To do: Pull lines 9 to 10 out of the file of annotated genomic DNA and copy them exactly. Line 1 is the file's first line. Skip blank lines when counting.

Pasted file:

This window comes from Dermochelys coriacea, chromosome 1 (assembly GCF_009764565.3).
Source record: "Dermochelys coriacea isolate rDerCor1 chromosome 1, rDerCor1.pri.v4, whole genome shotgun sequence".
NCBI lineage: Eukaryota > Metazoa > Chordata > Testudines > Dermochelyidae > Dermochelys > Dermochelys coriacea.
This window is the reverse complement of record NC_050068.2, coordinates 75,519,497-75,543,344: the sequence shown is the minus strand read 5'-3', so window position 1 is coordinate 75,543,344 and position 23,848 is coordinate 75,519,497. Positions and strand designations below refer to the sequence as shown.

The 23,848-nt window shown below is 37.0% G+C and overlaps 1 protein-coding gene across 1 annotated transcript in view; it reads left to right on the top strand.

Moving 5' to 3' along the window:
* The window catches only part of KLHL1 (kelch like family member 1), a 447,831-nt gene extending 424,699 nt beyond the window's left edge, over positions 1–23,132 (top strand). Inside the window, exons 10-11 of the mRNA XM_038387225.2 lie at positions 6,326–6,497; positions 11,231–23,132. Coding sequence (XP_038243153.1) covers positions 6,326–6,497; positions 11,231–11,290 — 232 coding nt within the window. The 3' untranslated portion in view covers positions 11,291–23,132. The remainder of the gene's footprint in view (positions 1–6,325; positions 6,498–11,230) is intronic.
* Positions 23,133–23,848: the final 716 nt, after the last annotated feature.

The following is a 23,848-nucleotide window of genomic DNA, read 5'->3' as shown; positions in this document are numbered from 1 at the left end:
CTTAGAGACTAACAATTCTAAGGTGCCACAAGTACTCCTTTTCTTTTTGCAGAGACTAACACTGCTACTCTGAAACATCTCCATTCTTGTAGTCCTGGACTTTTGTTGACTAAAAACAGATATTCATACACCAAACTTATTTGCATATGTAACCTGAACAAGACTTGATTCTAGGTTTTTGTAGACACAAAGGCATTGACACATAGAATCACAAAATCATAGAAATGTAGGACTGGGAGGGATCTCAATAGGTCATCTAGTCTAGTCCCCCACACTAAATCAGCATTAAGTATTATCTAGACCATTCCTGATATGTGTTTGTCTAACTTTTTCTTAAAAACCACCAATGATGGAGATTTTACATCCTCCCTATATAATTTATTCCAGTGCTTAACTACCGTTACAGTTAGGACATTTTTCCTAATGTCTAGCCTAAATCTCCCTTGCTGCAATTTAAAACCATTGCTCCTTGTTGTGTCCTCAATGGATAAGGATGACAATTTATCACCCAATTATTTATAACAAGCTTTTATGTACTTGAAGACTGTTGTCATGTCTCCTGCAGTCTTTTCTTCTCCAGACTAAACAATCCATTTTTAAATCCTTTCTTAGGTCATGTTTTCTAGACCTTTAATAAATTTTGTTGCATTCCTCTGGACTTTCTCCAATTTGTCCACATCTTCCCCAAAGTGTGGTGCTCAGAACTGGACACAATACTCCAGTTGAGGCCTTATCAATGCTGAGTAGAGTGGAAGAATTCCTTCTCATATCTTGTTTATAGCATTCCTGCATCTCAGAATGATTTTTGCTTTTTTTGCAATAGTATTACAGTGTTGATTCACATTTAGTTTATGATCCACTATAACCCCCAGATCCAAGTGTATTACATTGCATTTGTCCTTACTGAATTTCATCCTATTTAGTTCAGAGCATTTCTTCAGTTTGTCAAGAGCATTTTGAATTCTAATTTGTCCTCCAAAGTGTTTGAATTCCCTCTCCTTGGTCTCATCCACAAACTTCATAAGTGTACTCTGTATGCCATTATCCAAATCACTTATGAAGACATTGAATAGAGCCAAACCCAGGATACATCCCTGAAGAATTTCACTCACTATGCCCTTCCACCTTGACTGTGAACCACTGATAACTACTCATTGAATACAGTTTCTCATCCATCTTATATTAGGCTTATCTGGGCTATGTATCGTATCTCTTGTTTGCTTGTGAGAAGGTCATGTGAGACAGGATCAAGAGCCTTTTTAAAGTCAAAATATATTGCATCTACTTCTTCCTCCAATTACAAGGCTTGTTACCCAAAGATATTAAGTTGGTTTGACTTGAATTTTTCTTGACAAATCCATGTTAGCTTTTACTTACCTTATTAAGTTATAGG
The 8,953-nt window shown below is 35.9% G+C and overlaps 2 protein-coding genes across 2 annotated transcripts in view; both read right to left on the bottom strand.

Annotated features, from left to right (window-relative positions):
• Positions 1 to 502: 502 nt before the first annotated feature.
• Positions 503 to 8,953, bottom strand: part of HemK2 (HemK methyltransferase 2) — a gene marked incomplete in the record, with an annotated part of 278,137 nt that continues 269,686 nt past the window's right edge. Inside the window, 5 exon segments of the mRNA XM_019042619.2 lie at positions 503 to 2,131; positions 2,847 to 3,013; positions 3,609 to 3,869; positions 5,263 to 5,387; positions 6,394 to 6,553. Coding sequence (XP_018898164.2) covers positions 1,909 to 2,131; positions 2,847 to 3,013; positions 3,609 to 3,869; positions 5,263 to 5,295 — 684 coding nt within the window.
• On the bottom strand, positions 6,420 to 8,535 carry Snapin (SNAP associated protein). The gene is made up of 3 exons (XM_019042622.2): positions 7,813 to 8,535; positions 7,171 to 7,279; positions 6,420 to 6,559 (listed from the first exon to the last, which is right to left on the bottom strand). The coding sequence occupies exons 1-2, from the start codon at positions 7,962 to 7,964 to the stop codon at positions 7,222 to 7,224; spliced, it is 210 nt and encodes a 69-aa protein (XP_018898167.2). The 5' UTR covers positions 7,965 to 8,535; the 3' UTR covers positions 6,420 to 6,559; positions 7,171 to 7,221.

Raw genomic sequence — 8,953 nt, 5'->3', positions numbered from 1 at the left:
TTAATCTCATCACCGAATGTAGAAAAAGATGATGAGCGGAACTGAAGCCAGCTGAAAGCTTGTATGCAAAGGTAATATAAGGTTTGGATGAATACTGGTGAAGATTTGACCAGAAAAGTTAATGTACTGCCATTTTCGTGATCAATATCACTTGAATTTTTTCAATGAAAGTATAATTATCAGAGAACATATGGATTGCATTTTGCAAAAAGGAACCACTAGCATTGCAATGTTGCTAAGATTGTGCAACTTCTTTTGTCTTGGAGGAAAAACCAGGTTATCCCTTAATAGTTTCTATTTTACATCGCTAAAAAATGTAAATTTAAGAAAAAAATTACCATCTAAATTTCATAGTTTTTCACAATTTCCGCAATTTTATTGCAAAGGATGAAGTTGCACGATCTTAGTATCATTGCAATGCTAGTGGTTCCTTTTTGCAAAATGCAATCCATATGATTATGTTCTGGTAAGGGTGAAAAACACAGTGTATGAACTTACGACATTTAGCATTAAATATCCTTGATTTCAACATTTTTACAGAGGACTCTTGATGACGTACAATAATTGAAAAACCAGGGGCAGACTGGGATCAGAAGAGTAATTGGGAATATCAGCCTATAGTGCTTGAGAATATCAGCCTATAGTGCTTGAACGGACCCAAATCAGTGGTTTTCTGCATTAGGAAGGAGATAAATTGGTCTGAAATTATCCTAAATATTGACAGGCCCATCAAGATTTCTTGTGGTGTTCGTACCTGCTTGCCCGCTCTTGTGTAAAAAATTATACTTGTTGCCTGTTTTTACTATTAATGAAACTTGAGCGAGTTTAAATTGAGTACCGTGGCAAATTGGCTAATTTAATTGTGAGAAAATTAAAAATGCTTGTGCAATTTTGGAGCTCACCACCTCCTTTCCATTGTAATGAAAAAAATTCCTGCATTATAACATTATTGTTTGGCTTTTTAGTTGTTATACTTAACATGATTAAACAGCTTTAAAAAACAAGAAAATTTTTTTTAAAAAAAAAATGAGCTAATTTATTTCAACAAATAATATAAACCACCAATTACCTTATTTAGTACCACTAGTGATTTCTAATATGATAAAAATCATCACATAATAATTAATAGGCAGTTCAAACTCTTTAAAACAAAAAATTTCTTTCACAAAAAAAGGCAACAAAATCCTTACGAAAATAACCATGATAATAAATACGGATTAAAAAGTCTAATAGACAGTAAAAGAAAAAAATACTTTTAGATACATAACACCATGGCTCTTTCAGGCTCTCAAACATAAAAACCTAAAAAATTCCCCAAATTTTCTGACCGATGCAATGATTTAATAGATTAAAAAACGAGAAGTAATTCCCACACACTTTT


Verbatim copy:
The following is a 23,848-nucleotide window of genomic DNA, read 5'->3' as shown; positions in this document are numbered from 1 at the left end:
CTTAGAGACTAACAATTCTAAGGTGCCACAAGTACTCCTTTTCTTTTTGCAGAGACTAACACTGCTACTCTGAAACATCTCCATTCTTGTAGTCCTGGACTTTTGTTGACTAAAAACAGATATTCATACACCAAACTTATTTGCATATGTAACCTGAACAAGACTTGATTCTAGGTTTTTGTAGACACAAAGGCATTGACACATAGAATCACAAAATCATAGAAATGTAGGACTGGGAGGGATCTCAATAGGTCATCTAGTCTAGTCCCCCACACTAAATCAGCATTAAGTATTATCTAGACCATTCCTGATATGTGTTTGTCTAACTTTTTCTTAAAAACCACCAATGATGGAGATTTTACATCCTCCCTATATAATTTATTCCAGTGCTTAACTACCGTTACAGTTAGGACATTTTTCCTAATGTCTAGCCTAAATCTCCCTTGCTGCAATTTAAAACCATTGCTCCTTGTTGTGTCCTCAATGGATAAGGATGACAATTTATCACCCAATTATTTATAACAAGCTTTTATGTACTTGAAGACTGTTGTCATGTCTCCTGCAGTCTTTTCTTCTCCAGACTAAACAATCCATTTTTAAATCCTTTCTTAGGTCATGTTTTCTAGACCTTTAATAAATTTTGTTGCATTCCTCTGGACTTTCTCCAATTTGTCCACATCTTCCCCAAAGTGTGGTGCTCAGAACTGGACACAATACTCCAGTTGAGGCCTTATCAATGCTGAGTAGAGTGGAAGAATTCCTTCTCATATCTTGTTTATAGCATTCCTGCATCTCAGAATGATTTTTGCTTTTTTTGCAATAGTATTACAGTGTTGATTCACATTTAGTTTATGATCCACTATAACCCCCAGATCCAAGTGTATTACATTGCATTTGTCCTTACTGAATTTCATCCTATTTAGTTCAGAGCATTTCTTCAGTTTGTCAAGAGCATTTTGAATTCTAATTTGTCCTCCAAAGTGTTTGAATTCCCTCTCCTTGGTCTCATCCACAAACTTCATAAGTGTACTCTGTATGCCATTATCCAAATCACTTATGAAGACATTGAATAGAGCCAAACCCAGGATACATCCCTGAAGAATTTCACTCACTATGCCCTTCCACCTTGACTGTGAACCACTGATAACTACTCATTGAATACAGTTTCTCATCCATCTTATATTAGGCTTATCTGGGCTATGTATCGTATCTCTTGTTTGCTTGTGAGAAGGTCATGTGAGACAGGATCAAGAGCCTTTTTAAAGTCAAAATATATTGCATCTACTTCTTCCTCCAATTACAAGGCTTGTTACCCAAAGATATTAAGTTGGTTTGACTTGAATTTTTCTTGACAAATCCATGTTAGCTTTTACTTACCTTATTAAGTTATAGG